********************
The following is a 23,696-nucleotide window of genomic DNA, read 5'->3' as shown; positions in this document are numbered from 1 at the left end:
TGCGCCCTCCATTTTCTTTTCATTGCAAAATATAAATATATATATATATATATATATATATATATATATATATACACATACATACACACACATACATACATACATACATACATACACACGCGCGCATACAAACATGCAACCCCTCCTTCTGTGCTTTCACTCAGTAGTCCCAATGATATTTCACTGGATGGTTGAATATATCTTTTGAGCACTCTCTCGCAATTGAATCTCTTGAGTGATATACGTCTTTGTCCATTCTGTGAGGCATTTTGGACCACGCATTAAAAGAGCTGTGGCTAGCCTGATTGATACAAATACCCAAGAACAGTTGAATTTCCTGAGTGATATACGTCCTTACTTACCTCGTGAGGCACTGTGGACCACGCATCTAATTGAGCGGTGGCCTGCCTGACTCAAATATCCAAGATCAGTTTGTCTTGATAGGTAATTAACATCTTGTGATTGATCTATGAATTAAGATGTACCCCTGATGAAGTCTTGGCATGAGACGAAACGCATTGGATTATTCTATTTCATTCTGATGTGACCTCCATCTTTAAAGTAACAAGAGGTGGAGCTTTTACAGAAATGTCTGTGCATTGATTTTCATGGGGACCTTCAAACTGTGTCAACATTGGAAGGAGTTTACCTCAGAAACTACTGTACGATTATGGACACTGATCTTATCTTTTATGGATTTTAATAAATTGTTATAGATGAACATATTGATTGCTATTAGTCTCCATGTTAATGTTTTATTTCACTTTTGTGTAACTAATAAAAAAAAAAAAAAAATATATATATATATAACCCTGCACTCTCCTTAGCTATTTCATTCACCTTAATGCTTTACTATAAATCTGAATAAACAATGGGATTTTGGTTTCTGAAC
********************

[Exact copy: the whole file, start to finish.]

The following is a 23,696-nucleotide window of genomic DNA, read 5'->3' as shown; positions in this document are numbered from 1 at the left end:
TGCGCCCTCCATTTTCTTTTCATTGCAAAATATAAATATATATATATATATATATATATATATATATATATATACACATACATACACACACATACATACATACATACATACATACACACGCGCGCATACAAACATGCAACCCCTCCTTCTGTGCTTTCACTCAGTAGTCCCAATGATATTTCACTGGATGGTTGAATATATCTTTTGAGCACTCTCTCGCAATTGAATCTCTTGAGTGATATACGTCTTTGTCCATTCTGTGAGGCATTTTGGACCACGCATTAAAAGAGCTGTGGCTAGCCTGATTGATACAAATACCCAAGAACAGTTGAATTTCCTGAGTGATATACGTCCTTACTTACCTCGTGAGGCACTGTGGACCACGCATCTAATTGAGCGGTGGCCTGCCTGACTCAAATATCCAAGATCAGTTTGTCTTGATAGGTAATTAACATCTTGTGATTGATCTATGAATTAAGATGTACCCCTGATGAAGTCTTGGCATGAGACGAAACGCATTGGATTATTCTATTTCATTCTGATGTGACCTCCATCTTTAAAGTAACAAGAGGTGGAGCTTTTACAGAAATGTCTGTGCATTGATTTTCATGGGGACCTTCAAACTGTGTCAACATTGGAAGGAGTTTACCTCAGAAACTACTGTACGATTATGGACACTGATCTTATCTTTTATGGATTTTAATAAATTGTTATAGATGAACATATTGATTGCTATTAGTCTCCATGTTAATGTTTTATTTCACTTTTGTGTAACTAATAAAAAAAAAAAAAAAATATATATATATATAACCCTGCACTCTCCTTAGCTATTTCATTCACCTTAATGCTTTACTATAAATCTGAATAAACAATGGGATTTTGGTTTCTGAAC